Now that you know how to play chord outlines over top of a chord, we are going to use those notes and begin our improvisation part of it. So what the first thing we’re going to do is we’re going to take our four notes in our G7 chord, which our a G, B, D and F. And we’re just going to switch up the rhythm a little bit. So I’m going to play some notes longer, some notes, shorter. It’s going to sound like this one, two, ready.
So you can start to hear an idea beginning to develop. It’s not the coolest idea ever, but we’re definitely taken our G7 chord and turn it into something… And turning it into something else. So the next step with this is we’re going to do the exact same thing, except this time we’re going to repeat some notes. So we’re going to play two GS in a row or three F’s in a row or two D’s or two B’s in a row. We’re just going to give it more movement by repeating some notes. One, two, ready, go.
You can definitely hear more emotion and more movement in there. And that is the beginning of the improv. Improvisation is this taking whatever notes or scale fit the chord and making up a cool rhythm that goes along with them. With our court outline solos that we’re working on right now, the next step is going to be play the four notes in the chord again, which are G, B, D, and F. And this time you can jump around on them. So you don’t have to play them in order, you can jump around on any G, B, D or F on your saxophone, and you don’t have to play them in order. It’ll sound like this one, two. Ready? Go.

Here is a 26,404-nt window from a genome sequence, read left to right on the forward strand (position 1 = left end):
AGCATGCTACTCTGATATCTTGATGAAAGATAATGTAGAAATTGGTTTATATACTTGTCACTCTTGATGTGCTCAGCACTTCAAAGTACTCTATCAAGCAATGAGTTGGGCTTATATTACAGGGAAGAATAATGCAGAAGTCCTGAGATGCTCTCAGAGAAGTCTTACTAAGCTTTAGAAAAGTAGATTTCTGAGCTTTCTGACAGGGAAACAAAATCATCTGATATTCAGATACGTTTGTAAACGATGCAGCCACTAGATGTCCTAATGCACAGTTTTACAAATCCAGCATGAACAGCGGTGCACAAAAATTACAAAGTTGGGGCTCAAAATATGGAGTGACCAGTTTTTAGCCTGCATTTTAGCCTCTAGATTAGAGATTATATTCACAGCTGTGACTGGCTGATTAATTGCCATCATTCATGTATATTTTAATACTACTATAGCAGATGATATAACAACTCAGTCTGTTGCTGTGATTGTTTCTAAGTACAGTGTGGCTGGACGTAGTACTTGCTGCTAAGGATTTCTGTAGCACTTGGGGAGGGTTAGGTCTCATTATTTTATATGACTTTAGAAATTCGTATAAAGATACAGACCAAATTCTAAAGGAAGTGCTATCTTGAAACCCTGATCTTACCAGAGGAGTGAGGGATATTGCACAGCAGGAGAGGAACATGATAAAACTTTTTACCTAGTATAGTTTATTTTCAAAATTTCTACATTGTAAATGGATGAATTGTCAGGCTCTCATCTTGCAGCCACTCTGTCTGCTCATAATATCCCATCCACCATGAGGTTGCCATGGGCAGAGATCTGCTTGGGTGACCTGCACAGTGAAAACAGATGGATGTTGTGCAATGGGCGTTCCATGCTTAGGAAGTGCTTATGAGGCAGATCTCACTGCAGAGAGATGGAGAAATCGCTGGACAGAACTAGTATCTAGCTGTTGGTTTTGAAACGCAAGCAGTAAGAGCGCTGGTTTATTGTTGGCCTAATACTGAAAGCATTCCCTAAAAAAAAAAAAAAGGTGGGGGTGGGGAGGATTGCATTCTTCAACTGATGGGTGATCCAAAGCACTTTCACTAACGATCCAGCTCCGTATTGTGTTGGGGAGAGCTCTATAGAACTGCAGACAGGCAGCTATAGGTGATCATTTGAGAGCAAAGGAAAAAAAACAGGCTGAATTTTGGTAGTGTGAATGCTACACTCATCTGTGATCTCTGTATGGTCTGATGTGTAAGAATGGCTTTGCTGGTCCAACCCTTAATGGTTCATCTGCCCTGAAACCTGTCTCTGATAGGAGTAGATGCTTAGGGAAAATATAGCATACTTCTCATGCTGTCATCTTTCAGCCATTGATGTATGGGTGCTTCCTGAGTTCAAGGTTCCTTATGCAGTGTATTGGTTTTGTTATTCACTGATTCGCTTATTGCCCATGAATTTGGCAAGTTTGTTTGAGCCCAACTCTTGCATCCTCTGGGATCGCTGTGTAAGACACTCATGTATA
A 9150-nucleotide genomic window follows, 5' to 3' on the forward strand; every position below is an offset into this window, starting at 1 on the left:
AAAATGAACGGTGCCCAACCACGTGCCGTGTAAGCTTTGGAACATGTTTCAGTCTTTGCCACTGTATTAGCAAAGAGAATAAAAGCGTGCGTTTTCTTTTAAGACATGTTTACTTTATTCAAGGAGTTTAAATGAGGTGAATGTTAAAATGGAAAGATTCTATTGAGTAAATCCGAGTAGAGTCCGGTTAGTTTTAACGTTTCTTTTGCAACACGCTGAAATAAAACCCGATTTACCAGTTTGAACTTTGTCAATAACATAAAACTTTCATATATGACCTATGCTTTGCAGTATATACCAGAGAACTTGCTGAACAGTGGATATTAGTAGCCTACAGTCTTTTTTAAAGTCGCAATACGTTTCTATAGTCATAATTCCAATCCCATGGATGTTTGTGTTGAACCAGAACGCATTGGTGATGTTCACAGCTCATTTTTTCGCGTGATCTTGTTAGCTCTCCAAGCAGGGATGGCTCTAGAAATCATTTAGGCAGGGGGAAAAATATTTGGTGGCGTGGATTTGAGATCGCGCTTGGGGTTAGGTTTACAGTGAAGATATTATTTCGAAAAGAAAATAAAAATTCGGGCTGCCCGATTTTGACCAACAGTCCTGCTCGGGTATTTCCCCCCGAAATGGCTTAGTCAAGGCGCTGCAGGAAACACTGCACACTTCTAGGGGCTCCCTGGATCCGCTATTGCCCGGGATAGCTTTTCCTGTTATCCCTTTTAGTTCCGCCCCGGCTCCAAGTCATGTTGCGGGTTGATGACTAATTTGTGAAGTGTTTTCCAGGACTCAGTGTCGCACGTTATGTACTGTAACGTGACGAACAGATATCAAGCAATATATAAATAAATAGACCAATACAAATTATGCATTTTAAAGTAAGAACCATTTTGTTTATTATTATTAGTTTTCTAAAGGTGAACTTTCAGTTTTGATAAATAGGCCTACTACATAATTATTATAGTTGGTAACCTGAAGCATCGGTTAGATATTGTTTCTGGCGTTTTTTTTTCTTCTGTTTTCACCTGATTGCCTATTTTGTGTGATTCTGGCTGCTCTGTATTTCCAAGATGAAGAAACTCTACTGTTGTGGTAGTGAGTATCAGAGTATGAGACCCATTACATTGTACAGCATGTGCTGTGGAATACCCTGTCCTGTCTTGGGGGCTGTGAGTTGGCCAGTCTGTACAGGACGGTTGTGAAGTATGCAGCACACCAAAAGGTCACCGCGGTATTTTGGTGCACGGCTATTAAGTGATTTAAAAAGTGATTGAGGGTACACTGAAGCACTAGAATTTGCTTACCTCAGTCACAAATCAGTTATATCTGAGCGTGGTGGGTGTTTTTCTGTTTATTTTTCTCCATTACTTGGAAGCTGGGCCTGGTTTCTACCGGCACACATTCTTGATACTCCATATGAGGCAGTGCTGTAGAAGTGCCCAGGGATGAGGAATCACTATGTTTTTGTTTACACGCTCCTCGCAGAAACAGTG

Sounds way more like a solo, right? Take another. Listen. One, two, ready, go.
Now we’re improvising. Again it’s just chord outline solos, but that is definitely at the beginning. I want you to figure this part out. The next part is even easier.
Okay. So our first step was playing a chord outline. Our second step was play a chord outline solo. Now we’re going to plug the scale into the chord so that we have more notes to choose from. So for our G7 chord, that again is telling us that we have a G scale. We’re going to have a flat seven. So the scale that fits that is the G Mixolydian scale. So if you watched my tutorial on modes, or you already know your modes, you’ll know that that is based on the fifth degree of the major scale, but all you really need to know is that a Mixolydian scale is just a major scale with a flat seven.
So in the key of G you would play a G scale with the F natural instead of F sharp.
That’s your G7 scale or your G Mixolydian scale. Just like what we did, but the chord outlines, our first step was just playing over top of the chords. So we’re going to do that with the scales also. We’re going to play four measures of an ascending G Mixolydian scale. Ascending, meaning just going up and Mixolydian meaning a major scale with a flat 7. One, two, ready? Go.